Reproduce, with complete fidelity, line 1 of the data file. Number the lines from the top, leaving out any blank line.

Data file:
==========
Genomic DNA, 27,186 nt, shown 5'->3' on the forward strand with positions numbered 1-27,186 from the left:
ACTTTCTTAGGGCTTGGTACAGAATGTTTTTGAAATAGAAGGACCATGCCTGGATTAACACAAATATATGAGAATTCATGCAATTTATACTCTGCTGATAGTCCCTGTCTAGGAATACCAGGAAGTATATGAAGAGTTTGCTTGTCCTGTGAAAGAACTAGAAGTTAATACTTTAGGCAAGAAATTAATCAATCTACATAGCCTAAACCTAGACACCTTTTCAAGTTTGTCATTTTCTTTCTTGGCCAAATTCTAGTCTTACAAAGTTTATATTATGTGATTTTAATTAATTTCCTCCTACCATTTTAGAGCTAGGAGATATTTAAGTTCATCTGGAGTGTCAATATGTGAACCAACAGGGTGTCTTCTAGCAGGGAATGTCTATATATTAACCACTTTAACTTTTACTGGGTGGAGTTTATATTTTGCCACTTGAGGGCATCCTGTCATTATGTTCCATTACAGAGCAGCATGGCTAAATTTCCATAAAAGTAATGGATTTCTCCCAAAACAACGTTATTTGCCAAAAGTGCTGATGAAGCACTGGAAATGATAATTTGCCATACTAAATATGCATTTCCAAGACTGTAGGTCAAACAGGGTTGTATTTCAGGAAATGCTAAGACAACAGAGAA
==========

Genomic DNA, 27,186 nt, shown 5'->3' on the forward strand with positions numbered 1-27,186 from the left: